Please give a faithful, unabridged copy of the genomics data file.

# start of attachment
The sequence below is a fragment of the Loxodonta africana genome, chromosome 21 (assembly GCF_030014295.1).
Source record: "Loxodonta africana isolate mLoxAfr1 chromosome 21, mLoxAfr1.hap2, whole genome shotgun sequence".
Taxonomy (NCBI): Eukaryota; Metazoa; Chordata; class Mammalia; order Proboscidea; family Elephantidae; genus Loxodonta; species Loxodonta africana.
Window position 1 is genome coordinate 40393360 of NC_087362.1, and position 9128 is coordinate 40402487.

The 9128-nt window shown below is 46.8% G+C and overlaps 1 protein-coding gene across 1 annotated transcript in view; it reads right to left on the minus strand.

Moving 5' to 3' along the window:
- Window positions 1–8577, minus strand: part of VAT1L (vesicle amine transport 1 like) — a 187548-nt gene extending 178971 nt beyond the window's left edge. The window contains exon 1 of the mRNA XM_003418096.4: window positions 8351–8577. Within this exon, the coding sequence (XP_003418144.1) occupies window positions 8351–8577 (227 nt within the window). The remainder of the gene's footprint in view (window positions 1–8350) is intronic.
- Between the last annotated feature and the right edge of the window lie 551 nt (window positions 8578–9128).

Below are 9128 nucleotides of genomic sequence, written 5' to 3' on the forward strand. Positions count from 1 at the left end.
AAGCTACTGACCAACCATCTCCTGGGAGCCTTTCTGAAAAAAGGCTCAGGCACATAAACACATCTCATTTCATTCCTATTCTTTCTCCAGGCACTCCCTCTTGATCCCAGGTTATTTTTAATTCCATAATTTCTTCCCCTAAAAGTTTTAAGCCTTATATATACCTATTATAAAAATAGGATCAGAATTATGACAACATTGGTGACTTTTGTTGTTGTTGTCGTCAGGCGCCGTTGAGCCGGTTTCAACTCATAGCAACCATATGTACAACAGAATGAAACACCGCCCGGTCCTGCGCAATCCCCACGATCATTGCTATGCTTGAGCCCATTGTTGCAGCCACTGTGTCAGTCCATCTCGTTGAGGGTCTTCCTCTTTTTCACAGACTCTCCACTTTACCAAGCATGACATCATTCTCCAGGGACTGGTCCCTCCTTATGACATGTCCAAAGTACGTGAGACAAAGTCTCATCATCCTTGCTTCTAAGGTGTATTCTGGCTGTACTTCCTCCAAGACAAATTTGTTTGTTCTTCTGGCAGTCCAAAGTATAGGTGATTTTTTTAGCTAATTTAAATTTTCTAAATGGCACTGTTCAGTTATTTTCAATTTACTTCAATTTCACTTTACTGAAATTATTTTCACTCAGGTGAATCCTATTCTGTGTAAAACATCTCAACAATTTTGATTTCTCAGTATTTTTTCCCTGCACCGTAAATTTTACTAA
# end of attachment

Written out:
The sequence below is a fragment of the Loxodonta africana genome, chromosome 21 (assembly GCF_030014295.1).
Source record: "Loxodonta africana isolate mLoxAfr1 chromosome 21, mLoxAfr1.hap2, whole genome shotgun sequence".
Taxonomy (NCBI): Eukaryota; Metazoa; Chordata; class Mammalia; order Proboscidea; family Elephantidae; genus Loxodonta; species Loxodonta africana.
Window position 1 is genome coordinate 40393360 of NC_087362.1, and position 9128 is coordinate 40402487.

The 9128-nt window shown below is 46.8% G+C and overlaps 1 protein-coding gene across 1 annotated transcript in view; it reads right to left on the minus strand.

Moving 5' to 3' along the window:
- Window positions 1–8577, minus strand: part of VAT1L (vesicle amine transport 1 like) — a 187548-nt gene extending 178971 nt beyond the window's left edge. The window contains exon 1 of the mRNA XM_003418096.4: window positions 8351–8577. Within this exon, the coding sequence (XP_003418144.1) occupies window positions 8351–8577 (227 nt within the window). The remainder of the gene's footprint in view (window positions 1–8350) is intronic.
- Between the last annotated feature and the right edge of the window lie 551 nt (window positions 8578–9128).

Below are 9128 nucleotides of genomic sequence, written 5' to 3' on the forward strand. Positions count from 1 at the left end.
AAGCTACTGACCAACCATCTCCTGGGAGCCTTTCTGAAAAAAGGCTCAGGCACATAAACACATCTCATTTCATTCCTATTCTTTCTCCAGGCACTCCCTCTTGATCCCAGGTTATTTTTAATTCCATAATTTCTTCCCCTAAAAGTTTTAAGCCTTATATATACCTATTATAAAAATAGGATCAGAATTATGACAACATTGGTGACTTTTGTTGTTGTTGTCGTCAGGCGCCGTTGAGCCGGTTTCAACTCATAGCAACCATATGTACAACAGAATGAAACACCGCCCGGTCCTGCGCAATCCCCACGATCATTGCTATGCTTGAGCCCATTGTTGCAGCCACTGTGTCAGTCCATCTCGTTGAGGGTCTTCCTCTTTTTCACAGACTCTCCACTTTACCAAGCATGACATCATTCTCCAGGGACTGGTCCCTCCTTATGACATGTCCAAAGTACGTGAGACAAAGTCTCATCATCCTTGCTTCTAAGGTGTATTCTGGCTGTACTTCCTCCAAGACAAATTTGTTTGTTCTTCTGGCAGTCCAAAGTATAGGTGATTTTTTTAGCTAATTTAAATTTTCTAAATGGCACTGTTCAGTTATTTTCAATTTACTTCAATTTCACTTTACTGAAATTATTTTCACTCAGGTGAATCCTATTCTGTGTAAAACATCTCAACAATTTTGATTTCTCAGTATTTTTTCCCTGCACCGTAAATTTTACTAA